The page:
ngton special says, Chief Justice Waite ?
tas been ill for over six weeks. Last
ummer he was stricken with paralysis, m
mt nearly recovered. Two months ago fa
irysipelas attacked his face and head and gt
itlects his brain so that he is rarely lucid. ..
lis intimate friends have no hopes of his 11
ecovery and the utmost they expect is o]
hat ho may linger a fow months. If he ra
ihould have a lucid Interval long enough Q|
o understand the situation, he would
?robably resign in order to allow his suelessor
to be appointed by President Ar- ri
hur. U
A Loitng Exhibition.
New York, Jan. 5.?a New Orleans dis- |r
>atch to the Tima says tho Exposition re- ai
:elpts have averaged $1,000 a day and its bl
expenses $5,000. Tho constant rain and
he car drivore' strike have hurt the at- \j
cndance. It is Baid 'that 800 car loads of r[
ixhibitsa'rostill en route and for the timo 0|
reing practically lost through mistakes in ^
nanagement. The board of managers, it j,
s Baid. have borrowod $00,000 to satisfy ,,,
mineuiate demands.
An to FoiiimIu Nutarle*.
Nkiv Youk, Jan. 5.?Chief Justice Mb- jjj
Warn, of tho city Bourt, rendered a de- ni
iision to-day In an action brought by Wil- ni
iam O. Findley against Leander H. Thorn, pi
duelling on the question of female nota- w
ies. The Judge decided that a verification c<
:ertified by a female notary is valid as to tl
lie third person, and furnishes no ground n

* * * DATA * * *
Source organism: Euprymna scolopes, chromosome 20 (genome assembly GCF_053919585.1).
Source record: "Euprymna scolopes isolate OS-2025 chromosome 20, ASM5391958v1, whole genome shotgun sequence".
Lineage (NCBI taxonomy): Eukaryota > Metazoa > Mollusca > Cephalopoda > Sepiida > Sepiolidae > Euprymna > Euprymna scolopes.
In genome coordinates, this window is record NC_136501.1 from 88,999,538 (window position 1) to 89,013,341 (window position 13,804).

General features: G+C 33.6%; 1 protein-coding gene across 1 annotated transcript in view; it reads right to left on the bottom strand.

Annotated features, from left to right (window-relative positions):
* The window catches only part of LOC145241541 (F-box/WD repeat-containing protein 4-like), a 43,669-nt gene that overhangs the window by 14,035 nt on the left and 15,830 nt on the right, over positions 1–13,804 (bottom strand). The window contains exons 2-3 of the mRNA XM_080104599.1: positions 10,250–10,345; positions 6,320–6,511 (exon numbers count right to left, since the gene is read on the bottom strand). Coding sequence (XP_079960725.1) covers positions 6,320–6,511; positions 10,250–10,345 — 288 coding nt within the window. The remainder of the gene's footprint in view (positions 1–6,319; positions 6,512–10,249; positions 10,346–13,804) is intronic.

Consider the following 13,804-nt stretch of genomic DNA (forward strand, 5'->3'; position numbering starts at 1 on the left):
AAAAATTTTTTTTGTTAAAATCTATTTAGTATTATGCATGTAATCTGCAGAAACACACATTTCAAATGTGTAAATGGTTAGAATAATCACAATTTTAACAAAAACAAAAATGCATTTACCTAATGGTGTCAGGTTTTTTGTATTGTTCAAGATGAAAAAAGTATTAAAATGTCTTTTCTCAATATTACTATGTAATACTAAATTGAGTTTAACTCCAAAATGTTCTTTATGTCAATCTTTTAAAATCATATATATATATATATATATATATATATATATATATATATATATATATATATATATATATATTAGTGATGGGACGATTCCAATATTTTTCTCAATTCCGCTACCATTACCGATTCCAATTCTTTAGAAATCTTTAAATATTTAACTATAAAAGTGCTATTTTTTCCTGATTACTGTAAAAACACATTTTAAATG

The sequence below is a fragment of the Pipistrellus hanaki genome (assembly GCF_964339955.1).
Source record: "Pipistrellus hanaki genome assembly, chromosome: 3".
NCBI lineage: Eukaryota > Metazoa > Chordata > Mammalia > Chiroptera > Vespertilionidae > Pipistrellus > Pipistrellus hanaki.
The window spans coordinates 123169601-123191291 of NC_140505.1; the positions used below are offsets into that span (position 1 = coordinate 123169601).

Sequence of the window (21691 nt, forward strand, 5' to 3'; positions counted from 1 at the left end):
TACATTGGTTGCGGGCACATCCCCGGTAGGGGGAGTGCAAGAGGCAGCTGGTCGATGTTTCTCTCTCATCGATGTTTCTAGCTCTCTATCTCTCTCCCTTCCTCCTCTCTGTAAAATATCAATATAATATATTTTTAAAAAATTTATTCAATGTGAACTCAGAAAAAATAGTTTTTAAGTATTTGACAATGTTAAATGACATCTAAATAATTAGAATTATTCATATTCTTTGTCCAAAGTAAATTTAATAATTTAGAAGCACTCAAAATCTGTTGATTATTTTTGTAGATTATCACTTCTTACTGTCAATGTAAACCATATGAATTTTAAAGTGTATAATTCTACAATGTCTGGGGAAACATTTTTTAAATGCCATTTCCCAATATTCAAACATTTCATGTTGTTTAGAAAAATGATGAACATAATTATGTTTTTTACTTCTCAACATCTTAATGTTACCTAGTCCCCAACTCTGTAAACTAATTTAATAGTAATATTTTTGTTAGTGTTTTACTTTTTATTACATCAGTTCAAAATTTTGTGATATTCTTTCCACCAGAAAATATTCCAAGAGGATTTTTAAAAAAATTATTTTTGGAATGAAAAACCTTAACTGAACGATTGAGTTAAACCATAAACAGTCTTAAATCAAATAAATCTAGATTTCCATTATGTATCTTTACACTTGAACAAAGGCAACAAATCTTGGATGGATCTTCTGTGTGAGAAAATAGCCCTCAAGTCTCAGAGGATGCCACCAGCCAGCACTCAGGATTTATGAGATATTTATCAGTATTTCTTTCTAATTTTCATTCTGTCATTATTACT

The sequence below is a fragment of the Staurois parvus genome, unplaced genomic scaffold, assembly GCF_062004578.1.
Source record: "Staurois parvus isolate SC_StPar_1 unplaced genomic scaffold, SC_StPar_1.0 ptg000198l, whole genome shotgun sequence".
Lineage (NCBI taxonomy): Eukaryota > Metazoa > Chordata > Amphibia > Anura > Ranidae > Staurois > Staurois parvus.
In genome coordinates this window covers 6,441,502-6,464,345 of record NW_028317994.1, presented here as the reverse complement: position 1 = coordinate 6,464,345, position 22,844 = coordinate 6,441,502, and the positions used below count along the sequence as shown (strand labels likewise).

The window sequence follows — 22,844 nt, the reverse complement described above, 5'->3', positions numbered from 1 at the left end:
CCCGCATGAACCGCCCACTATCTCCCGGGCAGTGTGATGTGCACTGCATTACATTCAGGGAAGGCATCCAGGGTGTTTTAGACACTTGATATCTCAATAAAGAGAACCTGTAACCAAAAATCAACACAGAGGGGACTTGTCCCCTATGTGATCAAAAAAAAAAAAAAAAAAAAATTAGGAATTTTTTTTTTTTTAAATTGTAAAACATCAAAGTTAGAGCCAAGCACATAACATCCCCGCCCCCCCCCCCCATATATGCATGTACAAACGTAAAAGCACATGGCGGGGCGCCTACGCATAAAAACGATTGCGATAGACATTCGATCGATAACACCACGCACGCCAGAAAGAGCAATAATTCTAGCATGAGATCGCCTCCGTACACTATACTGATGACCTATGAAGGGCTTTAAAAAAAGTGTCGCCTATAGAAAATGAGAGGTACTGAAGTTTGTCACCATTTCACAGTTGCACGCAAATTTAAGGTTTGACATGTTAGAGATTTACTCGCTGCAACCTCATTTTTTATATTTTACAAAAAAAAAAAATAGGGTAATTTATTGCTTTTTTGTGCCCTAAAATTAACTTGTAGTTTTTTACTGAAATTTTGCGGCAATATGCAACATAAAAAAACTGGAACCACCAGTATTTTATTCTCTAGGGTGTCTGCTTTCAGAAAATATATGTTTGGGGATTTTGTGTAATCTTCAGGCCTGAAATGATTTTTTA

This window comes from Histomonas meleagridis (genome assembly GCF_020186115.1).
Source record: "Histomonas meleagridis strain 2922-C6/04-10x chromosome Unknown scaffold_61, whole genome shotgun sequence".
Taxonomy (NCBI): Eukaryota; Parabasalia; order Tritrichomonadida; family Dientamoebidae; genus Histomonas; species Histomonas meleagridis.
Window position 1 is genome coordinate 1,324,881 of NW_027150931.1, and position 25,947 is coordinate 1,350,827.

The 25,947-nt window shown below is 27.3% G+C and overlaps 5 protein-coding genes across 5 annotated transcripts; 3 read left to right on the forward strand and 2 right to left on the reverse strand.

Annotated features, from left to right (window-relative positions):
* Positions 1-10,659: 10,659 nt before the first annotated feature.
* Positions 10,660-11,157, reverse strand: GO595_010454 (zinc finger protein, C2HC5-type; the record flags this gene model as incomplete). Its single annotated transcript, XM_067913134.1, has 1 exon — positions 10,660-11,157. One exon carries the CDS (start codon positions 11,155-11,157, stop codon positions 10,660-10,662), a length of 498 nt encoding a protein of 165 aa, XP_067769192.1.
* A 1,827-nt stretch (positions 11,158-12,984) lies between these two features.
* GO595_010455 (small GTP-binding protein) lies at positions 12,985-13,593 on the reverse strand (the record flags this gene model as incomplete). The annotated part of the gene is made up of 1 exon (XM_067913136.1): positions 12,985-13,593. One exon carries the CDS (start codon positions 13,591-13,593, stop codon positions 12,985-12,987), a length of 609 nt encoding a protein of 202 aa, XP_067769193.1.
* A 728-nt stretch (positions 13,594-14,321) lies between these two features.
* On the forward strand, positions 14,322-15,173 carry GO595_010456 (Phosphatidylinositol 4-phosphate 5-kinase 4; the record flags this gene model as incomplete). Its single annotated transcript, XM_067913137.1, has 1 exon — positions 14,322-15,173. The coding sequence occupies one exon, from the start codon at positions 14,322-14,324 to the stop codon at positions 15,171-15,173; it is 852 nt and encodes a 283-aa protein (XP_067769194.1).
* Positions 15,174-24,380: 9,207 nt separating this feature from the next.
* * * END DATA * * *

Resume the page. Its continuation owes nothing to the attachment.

or returning the pleading. ti
^ ?? n<
Suit on a JudKeuieut. oi
fliv/nvv ik? n .Tnn K T W Proit/in C(
ind others brought suit to-day in the .C(
United States Court for an order of the w
wlo of the Cincinnnti, Columbus A Hockng
Valley Railroad (narrow gaugo) ujjon y,
i judgment for ono hundred and four r<
liousand dollars previously rendered. e<
NJ5W8 IN UlftKF. J u
????
The Tennessee Legislature met yesterlay.
Both houses elected temporary ?
jpeakers and adjourned till to-day. Ul
Robort Maxwell, of Jackson, 0., ex- jjj
jress messenger on tho Ohio Southern 4!
ailroad, was shot last night by William u,
Tohnson, colored, with whom he had a ^
juarrel.
The death warrant was read yesterday
o Dr. Goerson at the Philadelphia jail,
lentenced to be hanged March 6th for w
wisoning his wife, lie seemed perfectly
econcilea to his fate.
Jas. Mason, for fifteen yoara until 1883, *
general counsel of tho Lake Shore & Mich- 1